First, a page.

Wednesday, March 13, 2013

USS Monitor Sailors Buried with Honors

Two sailors found in the wreck of the USS Monitor were buried on March 8, 2012 at Arlington National Cemetery. 

USS Monitor Sailors Buried
at Arlington National Cemetery
(Courtesy of Yahoo News)
The remains of the men were taken to their gravesite by horse-drawn caissons, one pulled by a team of six black horses and the other pulled by six white horses.  White-gloved sailors carried the caskets to their final resting place near the cemetery's amphitheater.  A marker with the names of all sixteen men who died on board the Monitor will be placed at gravesite.

The remains could not be fully identified but researchers were able to narrow the possibilities to six men.  One of the men was between 17 and 24 years old and the other was in his 30s.  The older sailor is suspected to be Robert Williams, the ship's fireman who would have tended the Monitor's coal-fired engine.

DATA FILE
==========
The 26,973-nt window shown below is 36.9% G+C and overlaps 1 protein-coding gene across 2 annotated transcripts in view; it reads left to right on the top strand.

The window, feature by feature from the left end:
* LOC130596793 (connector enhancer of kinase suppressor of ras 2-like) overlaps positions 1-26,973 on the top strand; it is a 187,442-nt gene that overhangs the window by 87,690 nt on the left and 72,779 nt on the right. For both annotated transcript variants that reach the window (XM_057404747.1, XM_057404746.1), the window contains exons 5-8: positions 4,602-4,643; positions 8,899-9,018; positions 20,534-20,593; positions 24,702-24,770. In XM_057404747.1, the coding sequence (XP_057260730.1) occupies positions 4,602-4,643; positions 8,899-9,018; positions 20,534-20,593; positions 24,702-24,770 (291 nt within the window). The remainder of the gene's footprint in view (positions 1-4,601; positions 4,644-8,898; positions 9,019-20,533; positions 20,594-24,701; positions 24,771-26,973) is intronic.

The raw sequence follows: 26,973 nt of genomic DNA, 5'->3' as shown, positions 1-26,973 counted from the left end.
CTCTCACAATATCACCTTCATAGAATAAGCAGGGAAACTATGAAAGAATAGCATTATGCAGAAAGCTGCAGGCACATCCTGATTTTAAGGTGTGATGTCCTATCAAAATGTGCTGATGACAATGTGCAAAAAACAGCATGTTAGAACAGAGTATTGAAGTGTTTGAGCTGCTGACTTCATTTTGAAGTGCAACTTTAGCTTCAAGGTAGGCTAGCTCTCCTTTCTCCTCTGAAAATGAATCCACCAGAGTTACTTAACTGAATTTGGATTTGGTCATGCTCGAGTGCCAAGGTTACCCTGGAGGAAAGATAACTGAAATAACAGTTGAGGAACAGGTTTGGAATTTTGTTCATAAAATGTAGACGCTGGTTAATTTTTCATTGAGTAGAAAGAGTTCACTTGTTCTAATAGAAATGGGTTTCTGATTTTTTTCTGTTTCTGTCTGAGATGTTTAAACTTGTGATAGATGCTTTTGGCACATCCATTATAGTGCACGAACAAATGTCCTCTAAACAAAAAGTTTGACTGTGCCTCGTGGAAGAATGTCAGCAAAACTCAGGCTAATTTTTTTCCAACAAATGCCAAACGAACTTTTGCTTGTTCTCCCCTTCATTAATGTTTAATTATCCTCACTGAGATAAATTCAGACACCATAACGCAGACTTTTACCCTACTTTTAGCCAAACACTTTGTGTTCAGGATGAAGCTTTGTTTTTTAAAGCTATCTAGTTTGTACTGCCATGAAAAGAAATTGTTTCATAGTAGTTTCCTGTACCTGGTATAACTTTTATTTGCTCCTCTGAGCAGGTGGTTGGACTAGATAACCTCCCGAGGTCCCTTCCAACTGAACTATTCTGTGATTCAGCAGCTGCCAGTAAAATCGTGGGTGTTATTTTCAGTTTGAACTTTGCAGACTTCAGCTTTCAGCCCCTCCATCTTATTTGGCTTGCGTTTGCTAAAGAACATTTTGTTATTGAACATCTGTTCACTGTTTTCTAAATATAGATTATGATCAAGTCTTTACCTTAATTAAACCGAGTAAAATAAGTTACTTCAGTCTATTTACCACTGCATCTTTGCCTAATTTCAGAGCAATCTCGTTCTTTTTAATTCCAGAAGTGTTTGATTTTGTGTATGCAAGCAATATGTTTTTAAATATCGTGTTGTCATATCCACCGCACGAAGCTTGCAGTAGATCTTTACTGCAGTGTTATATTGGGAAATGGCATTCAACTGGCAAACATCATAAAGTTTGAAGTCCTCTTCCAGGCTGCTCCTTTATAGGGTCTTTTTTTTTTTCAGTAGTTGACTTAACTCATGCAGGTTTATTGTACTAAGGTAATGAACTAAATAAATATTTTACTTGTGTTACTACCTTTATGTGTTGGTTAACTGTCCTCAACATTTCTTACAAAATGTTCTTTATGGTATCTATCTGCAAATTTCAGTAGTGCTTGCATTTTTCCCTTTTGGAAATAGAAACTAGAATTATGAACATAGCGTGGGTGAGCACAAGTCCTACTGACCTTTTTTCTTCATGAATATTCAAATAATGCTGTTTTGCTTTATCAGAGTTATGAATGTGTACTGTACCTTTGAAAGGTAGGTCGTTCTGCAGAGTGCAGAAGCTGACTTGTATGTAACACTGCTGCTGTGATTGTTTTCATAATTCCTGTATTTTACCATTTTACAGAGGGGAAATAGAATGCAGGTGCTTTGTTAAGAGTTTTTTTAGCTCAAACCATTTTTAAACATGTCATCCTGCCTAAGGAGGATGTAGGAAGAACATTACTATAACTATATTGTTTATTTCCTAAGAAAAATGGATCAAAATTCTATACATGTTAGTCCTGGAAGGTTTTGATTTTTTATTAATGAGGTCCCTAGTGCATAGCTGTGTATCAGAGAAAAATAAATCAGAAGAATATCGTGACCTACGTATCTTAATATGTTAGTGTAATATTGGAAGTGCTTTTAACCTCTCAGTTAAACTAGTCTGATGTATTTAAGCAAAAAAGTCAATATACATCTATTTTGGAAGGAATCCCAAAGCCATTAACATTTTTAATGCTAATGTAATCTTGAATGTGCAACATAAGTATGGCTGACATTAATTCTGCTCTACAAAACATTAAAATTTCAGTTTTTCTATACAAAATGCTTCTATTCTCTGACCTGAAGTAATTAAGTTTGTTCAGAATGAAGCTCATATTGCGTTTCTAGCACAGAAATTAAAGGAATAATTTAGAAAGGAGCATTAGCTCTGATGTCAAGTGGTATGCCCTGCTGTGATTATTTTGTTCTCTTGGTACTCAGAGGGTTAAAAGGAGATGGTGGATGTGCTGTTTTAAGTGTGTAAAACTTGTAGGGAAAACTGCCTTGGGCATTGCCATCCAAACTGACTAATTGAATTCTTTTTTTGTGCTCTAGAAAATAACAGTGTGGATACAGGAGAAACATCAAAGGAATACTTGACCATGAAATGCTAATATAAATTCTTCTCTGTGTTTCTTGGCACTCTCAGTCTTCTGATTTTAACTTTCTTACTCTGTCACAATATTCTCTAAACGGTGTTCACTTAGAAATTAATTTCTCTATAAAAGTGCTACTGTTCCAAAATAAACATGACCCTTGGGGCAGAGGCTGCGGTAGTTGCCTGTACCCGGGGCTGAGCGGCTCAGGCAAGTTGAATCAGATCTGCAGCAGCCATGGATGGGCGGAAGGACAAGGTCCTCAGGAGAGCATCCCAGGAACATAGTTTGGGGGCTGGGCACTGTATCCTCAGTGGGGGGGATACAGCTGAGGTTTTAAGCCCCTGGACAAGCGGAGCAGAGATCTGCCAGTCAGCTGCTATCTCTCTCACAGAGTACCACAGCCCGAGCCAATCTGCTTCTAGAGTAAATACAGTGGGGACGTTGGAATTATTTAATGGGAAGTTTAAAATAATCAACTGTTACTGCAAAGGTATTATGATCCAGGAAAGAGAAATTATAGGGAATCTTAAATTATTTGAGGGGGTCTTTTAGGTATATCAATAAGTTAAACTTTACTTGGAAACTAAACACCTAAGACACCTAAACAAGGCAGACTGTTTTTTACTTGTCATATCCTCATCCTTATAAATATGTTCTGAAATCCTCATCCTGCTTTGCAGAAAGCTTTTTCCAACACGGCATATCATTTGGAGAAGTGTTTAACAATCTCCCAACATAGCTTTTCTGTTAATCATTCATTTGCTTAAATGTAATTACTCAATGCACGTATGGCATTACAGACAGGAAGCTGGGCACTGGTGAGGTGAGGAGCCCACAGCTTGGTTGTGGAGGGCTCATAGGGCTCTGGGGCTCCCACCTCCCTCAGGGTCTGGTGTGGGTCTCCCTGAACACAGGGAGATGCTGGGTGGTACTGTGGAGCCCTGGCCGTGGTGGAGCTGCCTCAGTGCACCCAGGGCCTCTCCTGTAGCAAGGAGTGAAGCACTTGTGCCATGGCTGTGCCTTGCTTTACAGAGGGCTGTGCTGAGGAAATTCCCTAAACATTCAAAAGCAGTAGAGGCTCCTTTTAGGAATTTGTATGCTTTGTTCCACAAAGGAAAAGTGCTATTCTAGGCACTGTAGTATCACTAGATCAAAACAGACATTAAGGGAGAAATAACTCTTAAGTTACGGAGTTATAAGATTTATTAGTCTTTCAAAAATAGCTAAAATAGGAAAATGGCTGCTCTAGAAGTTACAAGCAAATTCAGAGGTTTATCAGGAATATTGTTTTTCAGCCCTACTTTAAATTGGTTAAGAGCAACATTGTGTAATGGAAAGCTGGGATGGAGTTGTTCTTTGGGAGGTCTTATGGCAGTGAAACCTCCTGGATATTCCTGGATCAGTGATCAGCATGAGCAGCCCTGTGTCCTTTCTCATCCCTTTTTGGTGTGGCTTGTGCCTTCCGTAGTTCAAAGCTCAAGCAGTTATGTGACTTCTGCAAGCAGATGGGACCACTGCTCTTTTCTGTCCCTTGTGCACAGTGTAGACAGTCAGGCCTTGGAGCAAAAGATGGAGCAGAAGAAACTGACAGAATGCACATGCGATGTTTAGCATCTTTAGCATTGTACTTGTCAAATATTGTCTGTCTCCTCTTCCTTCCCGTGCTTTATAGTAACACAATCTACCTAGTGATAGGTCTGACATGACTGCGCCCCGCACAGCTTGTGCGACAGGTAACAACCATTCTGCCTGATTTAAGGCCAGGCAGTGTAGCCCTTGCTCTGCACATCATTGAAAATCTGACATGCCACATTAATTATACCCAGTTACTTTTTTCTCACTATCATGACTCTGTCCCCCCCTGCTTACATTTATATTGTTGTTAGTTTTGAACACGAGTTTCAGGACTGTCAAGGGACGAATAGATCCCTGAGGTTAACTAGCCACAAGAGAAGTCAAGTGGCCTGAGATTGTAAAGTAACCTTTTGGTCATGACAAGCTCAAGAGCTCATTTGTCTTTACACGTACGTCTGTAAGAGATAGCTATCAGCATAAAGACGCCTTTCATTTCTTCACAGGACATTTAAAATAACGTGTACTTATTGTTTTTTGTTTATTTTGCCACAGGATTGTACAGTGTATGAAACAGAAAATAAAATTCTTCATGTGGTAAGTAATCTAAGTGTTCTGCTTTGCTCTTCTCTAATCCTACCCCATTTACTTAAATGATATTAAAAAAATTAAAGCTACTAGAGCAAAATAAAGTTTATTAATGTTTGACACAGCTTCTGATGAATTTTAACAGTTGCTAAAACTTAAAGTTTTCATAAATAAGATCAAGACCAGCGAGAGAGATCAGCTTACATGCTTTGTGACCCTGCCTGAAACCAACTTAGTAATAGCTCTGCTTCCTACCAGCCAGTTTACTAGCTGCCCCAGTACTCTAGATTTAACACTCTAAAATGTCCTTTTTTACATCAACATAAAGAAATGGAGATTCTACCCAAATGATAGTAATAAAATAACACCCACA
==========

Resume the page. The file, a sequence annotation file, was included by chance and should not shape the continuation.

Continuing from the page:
Loss of the USS Monitor
The design of Monitor was well-suited for river combat, however her low freeboard and heavy turret made her highly unseaworthy in rough waters.  This feature probably led to her loss on December 31, 1862 when she foundered during a heavy storm and sank off Cape Hatteras.  Sixteen of her 62-member crew were either lost overboard or went down with the ironclad, while many others were saved by boats sent from Rhode Island.



Please see Civil War Ironclads for pictures of the Monitor turret.  Also read more about the Monitor's famous battle with the CSS Virginia at the Battle of Hampton Roads.  Plan a live or virtual visit to the USS Monitor Center at the Mariner's Museum.

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